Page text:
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Nobody stumbles into Symbiopsychotaxiplasm: Part One by accident. I found it aimlessly scrolling through The Criterion Channel’s offerings over the summer, which might sound like a refutation of that, except a) I was on The Criterion Channel, so it’s not like I wasn’t asking for it, and b) if I missed a Marvel franchise film whose title references Arthur F. Bentley’s essays on social theory, by all means let me know.
Bill Greaves’ avant-garde piece of ‘60s cinéma vérité sets you up quickly: It’s a film crew filming a film crew filming. Easy enough. The decade was rife with movies about movies, from 8 ½ to David Holzman’s Diary to whatever Andrew Noren lost by accident, and at least initially, things seem clear here, too: A scene is playing out in which a married couple argues intensely over having a baby and whether or not the husband is in the closet. Potentially jarring to audiences in 1968, maybe, but hardly earth-shattering to the contemporary eye.
Ah, but the movie you thought you were watching gradually morphs into a chaotic, anxiety-laden mess. Greaves continually plays coy, changes his mind, appears standoffish, tries ridiculous zags with the same scene that include “an experiment in musical comedy form,” all to agitate the increasingly bewildered, frustrated crew. This, it turns out, was the point. Through multiple locations, different actors, interruptions from the NYPD and casual parkgoers, an emotionally exhausting scene frays the nerves. Greaves would later say the movie is “crawling around with angst, if you will, and anger and rage and what have you. It was wonderful.”
Toward the end of Symbiopsychotaxiplasm (there is a Take Two, incidentally, though it came much later), a homeless drunk bearing the demeanor of a stage actor and the mug of a weathered Frank Turner wanders on set with an extended digression on the meaning of life. At one point, he utters what might be the movie’s most important line: “Oh, it’s a movie. So who’s moving whom?”
Nobody really answers — probably because at that point, nobody really knows.
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I didn’t have to wake up at 3:30am, really. I could have comfortably slept another half hour or 45 minutes, maybe even an hour, and still made it in time to hear an empty field full of deer casually frolicking and grazing turn with the sunrise to a cacophonous swarm of sandhill cranes socializing before the next leg of their trip south to Florida. But there I was, an hour early to the party huddled in the freezing cold on a glorified deck looking at an empty field in the middle of nowhere, Indiana, awaiting the promise of thousands of these things, birds that apparently have a fossil record dating back 2.5 million years.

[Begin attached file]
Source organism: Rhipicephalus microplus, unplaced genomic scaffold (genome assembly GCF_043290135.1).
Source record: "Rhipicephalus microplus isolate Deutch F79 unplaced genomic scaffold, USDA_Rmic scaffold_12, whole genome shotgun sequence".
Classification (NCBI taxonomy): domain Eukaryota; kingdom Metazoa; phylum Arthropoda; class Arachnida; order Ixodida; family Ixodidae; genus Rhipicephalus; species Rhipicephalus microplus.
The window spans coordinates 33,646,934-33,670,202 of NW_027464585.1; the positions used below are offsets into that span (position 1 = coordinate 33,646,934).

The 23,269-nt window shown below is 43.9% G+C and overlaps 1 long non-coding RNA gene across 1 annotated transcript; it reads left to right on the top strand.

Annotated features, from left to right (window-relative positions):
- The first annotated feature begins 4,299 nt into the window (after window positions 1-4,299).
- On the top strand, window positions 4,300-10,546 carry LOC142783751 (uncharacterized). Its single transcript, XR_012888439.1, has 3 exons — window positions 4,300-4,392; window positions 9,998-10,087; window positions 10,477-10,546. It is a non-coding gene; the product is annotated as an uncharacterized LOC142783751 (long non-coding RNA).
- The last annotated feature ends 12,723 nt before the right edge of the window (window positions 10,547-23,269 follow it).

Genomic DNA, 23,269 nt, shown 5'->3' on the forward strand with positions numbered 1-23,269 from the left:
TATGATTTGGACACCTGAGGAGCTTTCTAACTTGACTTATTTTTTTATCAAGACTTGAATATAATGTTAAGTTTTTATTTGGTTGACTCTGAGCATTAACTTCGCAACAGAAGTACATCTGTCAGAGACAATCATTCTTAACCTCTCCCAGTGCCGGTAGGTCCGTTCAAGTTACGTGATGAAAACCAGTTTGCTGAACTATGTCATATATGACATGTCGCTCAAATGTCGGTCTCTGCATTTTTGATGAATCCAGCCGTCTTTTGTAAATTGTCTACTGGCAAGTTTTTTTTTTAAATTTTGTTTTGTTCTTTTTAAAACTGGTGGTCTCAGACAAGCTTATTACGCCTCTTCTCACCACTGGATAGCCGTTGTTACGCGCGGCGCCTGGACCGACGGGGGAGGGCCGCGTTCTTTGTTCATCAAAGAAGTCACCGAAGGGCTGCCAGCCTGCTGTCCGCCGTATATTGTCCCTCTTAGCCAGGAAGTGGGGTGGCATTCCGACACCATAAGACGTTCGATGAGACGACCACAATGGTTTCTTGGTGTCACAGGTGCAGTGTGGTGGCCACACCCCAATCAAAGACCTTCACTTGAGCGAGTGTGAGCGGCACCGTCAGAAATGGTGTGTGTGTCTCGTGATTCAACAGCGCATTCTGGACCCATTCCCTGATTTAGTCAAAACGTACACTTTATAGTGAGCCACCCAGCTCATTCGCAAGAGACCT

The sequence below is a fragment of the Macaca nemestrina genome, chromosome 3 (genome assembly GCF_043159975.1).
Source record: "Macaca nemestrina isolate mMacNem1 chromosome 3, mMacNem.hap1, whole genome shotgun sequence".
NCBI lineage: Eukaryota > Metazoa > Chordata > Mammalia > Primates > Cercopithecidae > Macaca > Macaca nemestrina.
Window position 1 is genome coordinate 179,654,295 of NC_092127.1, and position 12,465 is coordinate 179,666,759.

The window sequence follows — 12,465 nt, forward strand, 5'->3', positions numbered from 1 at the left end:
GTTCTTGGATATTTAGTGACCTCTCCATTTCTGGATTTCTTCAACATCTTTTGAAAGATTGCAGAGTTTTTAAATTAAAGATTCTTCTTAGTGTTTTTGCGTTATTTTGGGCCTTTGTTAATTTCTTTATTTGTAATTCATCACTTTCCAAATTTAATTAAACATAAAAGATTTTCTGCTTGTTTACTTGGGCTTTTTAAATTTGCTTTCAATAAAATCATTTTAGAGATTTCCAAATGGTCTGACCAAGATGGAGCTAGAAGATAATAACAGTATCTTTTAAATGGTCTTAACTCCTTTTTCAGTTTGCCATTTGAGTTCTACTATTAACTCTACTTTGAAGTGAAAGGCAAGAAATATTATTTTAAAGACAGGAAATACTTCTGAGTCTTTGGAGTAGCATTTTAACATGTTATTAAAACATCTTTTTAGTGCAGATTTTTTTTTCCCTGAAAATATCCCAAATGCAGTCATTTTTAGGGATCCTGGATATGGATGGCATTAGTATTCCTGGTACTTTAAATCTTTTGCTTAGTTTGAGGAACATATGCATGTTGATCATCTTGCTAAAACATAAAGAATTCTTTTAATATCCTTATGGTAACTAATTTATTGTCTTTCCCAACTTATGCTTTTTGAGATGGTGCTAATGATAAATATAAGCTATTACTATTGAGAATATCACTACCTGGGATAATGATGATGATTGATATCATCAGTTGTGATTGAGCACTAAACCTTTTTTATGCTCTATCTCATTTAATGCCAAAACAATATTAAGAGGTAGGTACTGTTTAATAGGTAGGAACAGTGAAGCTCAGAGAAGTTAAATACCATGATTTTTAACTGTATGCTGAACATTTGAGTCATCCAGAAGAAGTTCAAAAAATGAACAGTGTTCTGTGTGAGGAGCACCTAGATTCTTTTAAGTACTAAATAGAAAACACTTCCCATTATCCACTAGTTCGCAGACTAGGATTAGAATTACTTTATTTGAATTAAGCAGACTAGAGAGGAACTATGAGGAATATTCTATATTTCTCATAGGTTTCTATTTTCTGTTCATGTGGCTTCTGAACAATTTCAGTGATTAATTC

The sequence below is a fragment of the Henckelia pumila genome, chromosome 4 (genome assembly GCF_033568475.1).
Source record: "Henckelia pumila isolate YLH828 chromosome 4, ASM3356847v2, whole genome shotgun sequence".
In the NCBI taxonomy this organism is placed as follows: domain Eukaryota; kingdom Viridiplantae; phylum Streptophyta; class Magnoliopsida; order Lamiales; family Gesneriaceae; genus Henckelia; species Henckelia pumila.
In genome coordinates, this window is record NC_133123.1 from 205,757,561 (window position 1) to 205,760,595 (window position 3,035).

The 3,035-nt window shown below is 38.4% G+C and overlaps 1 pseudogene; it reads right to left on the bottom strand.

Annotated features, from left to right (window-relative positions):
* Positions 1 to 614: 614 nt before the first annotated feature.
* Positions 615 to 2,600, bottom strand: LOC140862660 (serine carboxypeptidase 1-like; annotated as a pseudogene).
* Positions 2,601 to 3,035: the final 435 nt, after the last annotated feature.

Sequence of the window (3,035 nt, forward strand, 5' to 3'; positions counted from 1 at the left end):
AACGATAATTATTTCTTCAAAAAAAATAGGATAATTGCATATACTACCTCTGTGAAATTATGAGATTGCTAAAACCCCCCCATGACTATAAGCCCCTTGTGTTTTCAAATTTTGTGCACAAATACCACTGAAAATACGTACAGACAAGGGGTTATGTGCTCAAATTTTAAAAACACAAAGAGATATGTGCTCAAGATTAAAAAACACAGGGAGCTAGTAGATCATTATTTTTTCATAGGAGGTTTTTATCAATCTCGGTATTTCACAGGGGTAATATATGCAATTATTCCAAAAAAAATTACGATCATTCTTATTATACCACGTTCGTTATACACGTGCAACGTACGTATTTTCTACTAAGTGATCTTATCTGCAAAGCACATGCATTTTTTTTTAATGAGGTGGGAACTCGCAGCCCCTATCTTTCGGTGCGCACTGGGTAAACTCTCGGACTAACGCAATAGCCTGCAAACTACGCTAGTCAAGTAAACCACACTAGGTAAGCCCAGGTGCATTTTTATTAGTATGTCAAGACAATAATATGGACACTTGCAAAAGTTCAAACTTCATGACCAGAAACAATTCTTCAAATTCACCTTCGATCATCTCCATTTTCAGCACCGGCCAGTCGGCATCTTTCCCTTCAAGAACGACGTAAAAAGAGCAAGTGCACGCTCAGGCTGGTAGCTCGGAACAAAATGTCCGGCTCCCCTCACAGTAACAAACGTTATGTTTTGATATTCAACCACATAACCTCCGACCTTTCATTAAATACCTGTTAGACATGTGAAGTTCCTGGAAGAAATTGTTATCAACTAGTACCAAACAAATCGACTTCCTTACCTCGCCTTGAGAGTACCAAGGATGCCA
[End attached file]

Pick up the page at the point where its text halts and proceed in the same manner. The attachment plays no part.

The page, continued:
They sound like it, too. Once you hear the call, you can’t unhear it; a trilling prehistoric trumpet affixed to a sleek avian body on stilts that looks graceful until you watch them walk around in absurd struts like uncommitted carnival performers. Binoculars helped as I surveilled the field where first tens, then black clouds of hundreds gathered. As the morning sunrise gave way to overcast afternoon gloom, a friend and I retreated from the officially designated Sandhill Crane Observation Area back to the car to warm up and, after a few hours, we decided to head elsewhere in search of a closer view.
This was a part of Indiana where I can’t imagine social distancing is much of a problem and paved roads are a luxury; dead crops sat withered on the ground as we drove around in giant squares because that’s the only way to get around when you’re not flying over it. Others had similar designs, and why not? The cranes were everywhere — sometimes easier to spot where there was still grass or golden crop, sometimes harder because the sky and most of the land were as gray as the bird feathers. We pulled over a few times here and there to observe. A few times we got out and the cranes, slowly, trilling, would start to move off.